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792 sqkm of private forest unprotected: Maha forest department

The area is about eight times the size of Mumbai’s Borivli national park

mumbai Updated: Mar 05, 2018 10:56 IST
Badri Chatterjee
Badri Chatterjee
Hindustan Times
Mumbai,Maharashtra,forest department
In December last year, the state lifted curbs on sale and purchase of private forest land with owners being allowed to freely sell their land for those plots that have been restored by the district administration to private owners. (HT FILE )

Details from the forest conservation unit of the state forest department revealed that of the 2,709 sqkm private forest area in Maharashtra, located mostly in Konkan, around 792 sqkm — roughly eight times the size of Mumbai’s Sanjay Gandhi National Park (SGNP) — remains unprotected.

The isolated patches, home to several wildlife corridors, do not have demarcated boundaries on the ground, and are located in Thane, Pune, Kolhapur, Raigad, Alibaug, Jawahar, and some parts of Ratnagiri and Sindhudurg, said officials.

Some of the them are adjacent to or linked to buffer areas of national parks and wildlife sanctuaries such as SGNP towards the Thane-end, Sahyadri Tiger Reserve and several ecologically sensitive areas in the Western Ghats — Bhimashanker Wildlife Sanctuary in Pune district, Karnala Bird Sanctuary and Phansad Wildlife Sanctuary in Raigad, isolated patches in Junnar district, Lonavla, Khandala, Amby Valley and Lavasa.

“The areas under our jurisdiction are being managed scientifically, but it has become very difficult to manage the 792 sqkm, home to good biodiversity, which is under threat,” said Shailesh Tembhurnikar, additional principal chief conservator of forest, (APCCF Conservation), state forest department headquarters at Nagpur. “Even some areas that have been restored have not been demarcated because of the unavailability of a map. However, our department is undertaking a special drive to demarcate such forests.”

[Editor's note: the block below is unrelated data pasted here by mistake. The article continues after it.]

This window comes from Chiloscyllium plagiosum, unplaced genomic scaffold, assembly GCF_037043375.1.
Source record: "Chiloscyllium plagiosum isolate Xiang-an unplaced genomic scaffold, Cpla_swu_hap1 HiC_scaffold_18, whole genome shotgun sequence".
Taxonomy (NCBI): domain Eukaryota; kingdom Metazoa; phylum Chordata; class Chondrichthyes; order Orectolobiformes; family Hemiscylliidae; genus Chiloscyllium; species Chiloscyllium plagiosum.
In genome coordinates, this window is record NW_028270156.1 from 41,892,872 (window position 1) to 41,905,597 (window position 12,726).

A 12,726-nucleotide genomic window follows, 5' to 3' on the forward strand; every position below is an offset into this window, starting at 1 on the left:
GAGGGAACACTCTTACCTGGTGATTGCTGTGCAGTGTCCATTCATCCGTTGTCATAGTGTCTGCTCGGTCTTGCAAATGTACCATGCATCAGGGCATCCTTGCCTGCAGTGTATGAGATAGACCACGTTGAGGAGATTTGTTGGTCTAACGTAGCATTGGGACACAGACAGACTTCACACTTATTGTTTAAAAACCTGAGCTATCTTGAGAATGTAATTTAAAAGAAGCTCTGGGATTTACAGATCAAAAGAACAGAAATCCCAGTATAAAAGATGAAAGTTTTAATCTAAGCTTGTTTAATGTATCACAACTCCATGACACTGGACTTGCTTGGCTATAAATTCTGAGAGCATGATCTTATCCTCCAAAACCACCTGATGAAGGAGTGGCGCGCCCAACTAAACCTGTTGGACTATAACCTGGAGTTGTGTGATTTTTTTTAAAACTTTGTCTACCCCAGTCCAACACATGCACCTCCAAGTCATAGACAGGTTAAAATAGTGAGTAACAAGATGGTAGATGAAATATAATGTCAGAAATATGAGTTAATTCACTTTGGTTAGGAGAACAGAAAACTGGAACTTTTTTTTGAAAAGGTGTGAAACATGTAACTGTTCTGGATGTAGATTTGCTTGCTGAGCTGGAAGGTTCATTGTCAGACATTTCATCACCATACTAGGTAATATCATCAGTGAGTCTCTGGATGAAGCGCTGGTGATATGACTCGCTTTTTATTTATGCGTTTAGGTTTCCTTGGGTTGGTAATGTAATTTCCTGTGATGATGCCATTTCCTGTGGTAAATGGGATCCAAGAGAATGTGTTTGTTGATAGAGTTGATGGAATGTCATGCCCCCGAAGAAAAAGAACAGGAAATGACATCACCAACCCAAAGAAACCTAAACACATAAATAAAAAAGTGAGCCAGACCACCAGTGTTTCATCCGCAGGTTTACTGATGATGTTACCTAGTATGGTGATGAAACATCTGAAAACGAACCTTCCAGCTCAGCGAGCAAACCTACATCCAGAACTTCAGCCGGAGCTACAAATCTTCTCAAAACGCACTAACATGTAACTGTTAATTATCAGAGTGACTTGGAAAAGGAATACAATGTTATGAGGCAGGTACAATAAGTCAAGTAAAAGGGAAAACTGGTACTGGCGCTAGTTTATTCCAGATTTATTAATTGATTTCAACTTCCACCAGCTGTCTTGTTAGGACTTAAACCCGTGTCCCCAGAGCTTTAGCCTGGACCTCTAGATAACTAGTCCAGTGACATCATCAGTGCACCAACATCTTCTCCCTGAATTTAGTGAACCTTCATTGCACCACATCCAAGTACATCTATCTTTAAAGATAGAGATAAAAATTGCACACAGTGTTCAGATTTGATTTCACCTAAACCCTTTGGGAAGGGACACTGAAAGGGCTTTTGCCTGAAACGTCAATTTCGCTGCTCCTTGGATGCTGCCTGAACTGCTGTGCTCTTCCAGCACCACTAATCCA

The Maharashtra Private Forests (Acquisition) Act, 1975, which came into force in August 30, 1975, identified 2,709 sqkm private forests — forest land under private ownership — as ‘deemed reserved forests’ and the state took over these areas under regulatory control with the responsibility of conserving their resources and protecting them from destruction, over-exploitation by their owners and promoting systematic, scientific development and management of such forests.

Of the 2,709 sqkm, over time, 951 sqkm was legally acquired by the state and 938 sqkm was given back to land owners after due diligence by the district administration. However, the remaining 792 sqkm remains under enquiry with the legal status ‘deemed Reserved Forest’. There are 216 pending cases being heard by the Bombay high court or cases are pending for enquiry by the district administration, said Tembhurnikar. “There is a misconception among people that the forest department is acquiring land without due diligence. However, for any such case, the department is only implementing the rules and provisions of the Act and then acquiring these forests as per the act’s guidelines,” he said.

“As soon as the act came into force, there was no need for the government to take possession. People, however, called it a draconian act as they saw that the land was taken over by the government. However, the state back then only took over these areas keeping in mind water, soil and forest security,” said Tembhurnikar. “After a lot of hue and cry, the act was amended in 1978 where a provision was made that the district collector would be empowered to partially or fully restore forest land acquired from private owners back to them, but with a rider that the land holding should not exceed 12 hectares, sufficient to address their livelihood issues.”

In December last year, the state lifted curbs on sale and purchase of private forest land with owners being allowed to freely sell their land for those plots that have been restored by the district administration to private owners (less than 12 hectares).

Other officials from the forest department said after the promulgation of the Forest Conservation Act, 1980, a law that completely restricted any sale or purchase of forest lands, all previous acquisitions became null and void. “We have now requested the central government and also raised the matter in Supreme Court to uncomplicated the problem, and issue guidelines for better protection of these areas,” said Virendra Tiwari, chief conservator of forest (Mantralaya)

The forest department has now appealed to district collectors to expedite the enquiry proceedings for better protection forest and of wildlife. “Unless the district administration decides the matters expeditiously, the situation is worrisome. There will better protection of forest resources and wildlife once litigations settle down and boundaries demarcated,” said Tembhurnikar.

First Published: Mar 05, 2018 09:25 IST